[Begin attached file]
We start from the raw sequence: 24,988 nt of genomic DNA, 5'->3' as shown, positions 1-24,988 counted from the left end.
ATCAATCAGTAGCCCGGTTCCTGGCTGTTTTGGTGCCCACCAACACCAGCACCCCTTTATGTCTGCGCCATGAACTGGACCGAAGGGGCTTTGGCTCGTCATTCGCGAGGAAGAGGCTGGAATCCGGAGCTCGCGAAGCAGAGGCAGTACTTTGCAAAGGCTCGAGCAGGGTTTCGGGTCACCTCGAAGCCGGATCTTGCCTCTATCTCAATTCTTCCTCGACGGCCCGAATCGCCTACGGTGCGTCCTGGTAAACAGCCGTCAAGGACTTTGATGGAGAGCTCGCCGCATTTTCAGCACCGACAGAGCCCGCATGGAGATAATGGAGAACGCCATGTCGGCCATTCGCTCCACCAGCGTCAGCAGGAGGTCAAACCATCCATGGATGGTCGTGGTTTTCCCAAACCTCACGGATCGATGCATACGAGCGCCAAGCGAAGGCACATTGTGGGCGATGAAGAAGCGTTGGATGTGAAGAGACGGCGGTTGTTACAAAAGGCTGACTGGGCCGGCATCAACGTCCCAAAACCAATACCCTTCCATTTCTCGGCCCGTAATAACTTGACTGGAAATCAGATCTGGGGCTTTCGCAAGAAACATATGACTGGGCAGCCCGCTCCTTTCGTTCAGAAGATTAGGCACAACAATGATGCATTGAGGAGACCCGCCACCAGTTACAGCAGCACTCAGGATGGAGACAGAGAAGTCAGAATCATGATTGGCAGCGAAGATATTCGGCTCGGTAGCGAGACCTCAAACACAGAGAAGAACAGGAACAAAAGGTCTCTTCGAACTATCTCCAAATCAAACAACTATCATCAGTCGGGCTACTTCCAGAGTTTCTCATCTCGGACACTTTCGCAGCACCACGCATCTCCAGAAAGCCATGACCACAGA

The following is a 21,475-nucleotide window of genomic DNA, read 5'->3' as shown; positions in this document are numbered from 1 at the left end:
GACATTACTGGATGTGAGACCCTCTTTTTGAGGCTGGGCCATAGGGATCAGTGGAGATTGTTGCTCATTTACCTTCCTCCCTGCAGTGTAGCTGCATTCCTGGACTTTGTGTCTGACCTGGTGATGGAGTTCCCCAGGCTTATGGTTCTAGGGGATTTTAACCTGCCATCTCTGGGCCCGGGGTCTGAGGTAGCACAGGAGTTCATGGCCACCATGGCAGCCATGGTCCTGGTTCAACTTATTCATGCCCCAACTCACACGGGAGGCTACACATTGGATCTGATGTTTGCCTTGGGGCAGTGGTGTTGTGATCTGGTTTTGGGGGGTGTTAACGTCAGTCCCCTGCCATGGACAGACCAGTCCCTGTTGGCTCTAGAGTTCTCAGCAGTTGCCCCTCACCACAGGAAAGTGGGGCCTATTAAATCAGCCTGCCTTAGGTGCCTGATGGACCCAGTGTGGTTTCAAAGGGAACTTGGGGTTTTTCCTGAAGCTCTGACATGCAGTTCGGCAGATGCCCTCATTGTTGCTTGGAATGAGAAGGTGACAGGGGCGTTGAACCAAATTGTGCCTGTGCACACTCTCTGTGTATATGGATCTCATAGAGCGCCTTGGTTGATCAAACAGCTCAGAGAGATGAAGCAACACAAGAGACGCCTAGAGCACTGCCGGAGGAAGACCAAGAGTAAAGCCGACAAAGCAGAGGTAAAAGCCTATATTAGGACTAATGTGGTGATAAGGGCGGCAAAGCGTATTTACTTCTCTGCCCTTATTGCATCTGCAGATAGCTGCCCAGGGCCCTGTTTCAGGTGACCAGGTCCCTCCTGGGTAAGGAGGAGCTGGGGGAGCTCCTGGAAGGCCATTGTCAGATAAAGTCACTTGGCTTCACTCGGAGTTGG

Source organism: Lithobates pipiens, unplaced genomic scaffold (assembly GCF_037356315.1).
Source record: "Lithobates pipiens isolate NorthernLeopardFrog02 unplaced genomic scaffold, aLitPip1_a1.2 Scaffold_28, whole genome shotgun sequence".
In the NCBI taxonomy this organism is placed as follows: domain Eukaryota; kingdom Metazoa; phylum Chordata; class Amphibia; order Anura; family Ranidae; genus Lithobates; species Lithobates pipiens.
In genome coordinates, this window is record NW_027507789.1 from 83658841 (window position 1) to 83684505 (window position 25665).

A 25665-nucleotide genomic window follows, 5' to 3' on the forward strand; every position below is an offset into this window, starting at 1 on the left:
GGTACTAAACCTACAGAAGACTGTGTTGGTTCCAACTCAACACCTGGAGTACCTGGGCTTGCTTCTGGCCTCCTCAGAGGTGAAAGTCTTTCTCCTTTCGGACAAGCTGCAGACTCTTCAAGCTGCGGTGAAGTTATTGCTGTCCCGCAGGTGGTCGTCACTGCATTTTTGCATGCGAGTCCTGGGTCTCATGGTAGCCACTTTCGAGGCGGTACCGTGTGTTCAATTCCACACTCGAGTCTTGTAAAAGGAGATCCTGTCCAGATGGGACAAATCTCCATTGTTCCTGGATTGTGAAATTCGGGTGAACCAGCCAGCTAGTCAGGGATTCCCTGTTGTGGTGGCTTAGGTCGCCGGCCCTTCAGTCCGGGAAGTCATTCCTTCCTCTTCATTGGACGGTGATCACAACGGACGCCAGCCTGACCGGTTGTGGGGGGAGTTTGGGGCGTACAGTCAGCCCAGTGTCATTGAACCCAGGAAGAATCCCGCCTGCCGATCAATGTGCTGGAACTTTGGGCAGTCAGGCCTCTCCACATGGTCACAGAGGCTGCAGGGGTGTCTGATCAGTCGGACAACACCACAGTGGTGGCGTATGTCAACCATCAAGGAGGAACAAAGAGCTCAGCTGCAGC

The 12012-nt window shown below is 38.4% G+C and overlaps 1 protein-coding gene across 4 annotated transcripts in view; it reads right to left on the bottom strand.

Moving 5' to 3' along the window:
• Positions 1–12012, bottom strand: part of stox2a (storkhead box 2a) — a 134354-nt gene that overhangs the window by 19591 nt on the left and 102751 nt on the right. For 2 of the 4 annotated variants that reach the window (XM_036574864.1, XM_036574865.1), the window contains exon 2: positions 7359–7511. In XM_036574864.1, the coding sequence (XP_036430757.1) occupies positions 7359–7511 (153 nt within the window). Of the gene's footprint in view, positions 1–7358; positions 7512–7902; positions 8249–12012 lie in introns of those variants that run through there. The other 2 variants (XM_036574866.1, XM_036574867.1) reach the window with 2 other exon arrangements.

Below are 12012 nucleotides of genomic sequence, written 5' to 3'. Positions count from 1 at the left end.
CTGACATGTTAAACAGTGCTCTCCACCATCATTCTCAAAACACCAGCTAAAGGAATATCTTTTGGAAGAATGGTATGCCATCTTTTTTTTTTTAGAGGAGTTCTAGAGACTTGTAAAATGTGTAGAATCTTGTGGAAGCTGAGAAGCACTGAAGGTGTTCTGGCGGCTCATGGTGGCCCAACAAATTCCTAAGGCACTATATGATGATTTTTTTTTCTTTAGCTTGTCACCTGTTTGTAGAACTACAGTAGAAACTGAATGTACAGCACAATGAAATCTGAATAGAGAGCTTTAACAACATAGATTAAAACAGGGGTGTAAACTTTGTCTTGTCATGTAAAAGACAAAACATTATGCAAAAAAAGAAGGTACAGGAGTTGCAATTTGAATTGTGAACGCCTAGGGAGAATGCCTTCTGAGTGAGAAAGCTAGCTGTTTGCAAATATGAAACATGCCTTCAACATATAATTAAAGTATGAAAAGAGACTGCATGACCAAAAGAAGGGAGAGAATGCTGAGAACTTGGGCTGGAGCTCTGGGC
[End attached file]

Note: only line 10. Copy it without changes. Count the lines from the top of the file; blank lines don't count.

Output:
GGTACTAAACCTACAGAAGACTGTGTTGGTTCCAACTCAACACCTGGAGTACCTGGGCTTGCTTCTGGCCTCCTCAGAGGTGAAAGTCTTTCTCCTTTCGGACAAGCTGCAGACTCTTCAAGCTGCGGTGAAGTTATTGCTGTCCCGCAGGTGGTCGTCACTGCATTTTTGCATGCGAGTCCTGGGTCTCATGGTAGCCACTTTCGAGGCGGTACCGTGTGTTCAATTCCACACTCGAGTCTTGTAAAAGGAGATCCTGTCCAGATGGGACAAATCTCCATTGTTCCTGGATTGTGAAATTCGGGTGAACCAGCCAGCTAGTCAGGGATTCCCTGTTGTGGTGGCTTAGGTCGCCGGCCCTTCAGTCCGGGAAGTCATTCCTTCCTCTTCATTGGACGGTGATCACAACGGACGCCAGCCTGACCGGTTGTGGGGGGAGTTTGGGGCGTACAGTCAGCCCAGTGTCATTGAACCCAGGAAGAATCCCGCCTGCCGATCAATGTGCTGGAACTTTGGGCAGTCAGGCCTCTCCACATGGTCACAGAGGCTGCAGGGGTGTCTGATCAGTCGGACAACACCACAGTGGTGGCGTATGTCAACCATCAAGGAGGAACAAAGAGCTCAGCTGCAGC